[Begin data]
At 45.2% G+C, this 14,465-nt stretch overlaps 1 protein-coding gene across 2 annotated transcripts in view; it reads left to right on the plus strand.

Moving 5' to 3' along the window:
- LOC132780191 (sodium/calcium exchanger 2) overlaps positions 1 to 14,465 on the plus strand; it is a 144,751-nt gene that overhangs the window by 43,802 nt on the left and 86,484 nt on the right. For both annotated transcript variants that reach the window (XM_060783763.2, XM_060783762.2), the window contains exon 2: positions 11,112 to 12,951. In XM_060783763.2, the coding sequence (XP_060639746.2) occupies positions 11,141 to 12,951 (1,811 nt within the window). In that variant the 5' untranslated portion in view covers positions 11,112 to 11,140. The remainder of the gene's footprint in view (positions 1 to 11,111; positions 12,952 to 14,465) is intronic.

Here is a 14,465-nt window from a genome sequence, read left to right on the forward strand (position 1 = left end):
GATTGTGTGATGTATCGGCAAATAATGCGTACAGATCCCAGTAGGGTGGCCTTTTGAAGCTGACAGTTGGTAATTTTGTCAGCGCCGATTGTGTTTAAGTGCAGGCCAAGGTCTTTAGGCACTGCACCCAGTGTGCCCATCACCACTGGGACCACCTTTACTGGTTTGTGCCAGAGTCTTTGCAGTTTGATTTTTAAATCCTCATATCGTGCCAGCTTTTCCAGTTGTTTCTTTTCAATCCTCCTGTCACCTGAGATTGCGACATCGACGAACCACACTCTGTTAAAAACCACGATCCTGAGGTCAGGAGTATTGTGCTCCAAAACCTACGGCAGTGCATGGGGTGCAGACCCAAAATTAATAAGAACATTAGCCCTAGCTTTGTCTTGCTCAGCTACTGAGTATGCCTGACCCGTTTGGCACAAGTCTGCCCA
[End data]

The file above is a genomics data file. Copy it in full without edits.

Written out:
At 45.2% G+C, this 14,465-nt stretch overlaps 1 protein-coding gene across 2 annotated transcripts in view; it reads left to right on the plus strand.

Moving 5' to 3' along the window:
- LOC132780191 (sodium/calcium exchanger 2) overlaps positions 1 to 14,465 on the plus strand; it is a 144,751-nt gene that overhangs the window by 43,802 nt on the left and 86,484 nt on the right. For both annotated transcript variants that reach the window (XM_060783763.2, XM_060783762.2), the window contains exon 2: positions 11,112 to 12,951. In XM_060783763.2, the coding sequence (XP_060639746.2) occupies positions 11,141 to 12,951 (1,811 nt within the window). In that variant the 5' untranslated portion in view covers positions 11,112 to 11,140. The remainder of the gene's footprint in view (positions 1 to 11,111; positions 12,952 to 14,465) is intronic.

Here is a 14,465-nt window from a genome sequence, read left to right on the forward strand (position 1 = left end):
GATTGTGTGATGTATCGGCAAATAATGCGTACAGATCCCAGTAGGGTGGCCTTTTGAAGCTGACAGTTGGTAATTTTGTCAGCGCCGATTGTGTTTAAGTGCAGGCCAAGGTCTTTAGGCACTGCACCCAGTGTGCCCATCACCACTGGGACCACCTTTACTGGTTTGTGCCAGAGTCTTTGCAGTTTGATTTTTAAATCCTCATATCGTGCCAGCTTTTCCAGTTGTTTCTTTTCAATCCTCCTGTCACCTGAGATTGCGACATCGACGAACCACACTCTGTTAAAAACCACGATCCTGAGGTCAGGAGTATTGTGCTCCAAAACCTACGGCAGTGCATGGGGTGCAGACCCAAAATTAATAAGAACATTAGCCCTAGCTTTGTCTTGCTCAGCTACTGAGTATGCCTGACCCGTTTGGCACAAGTCTGCCCA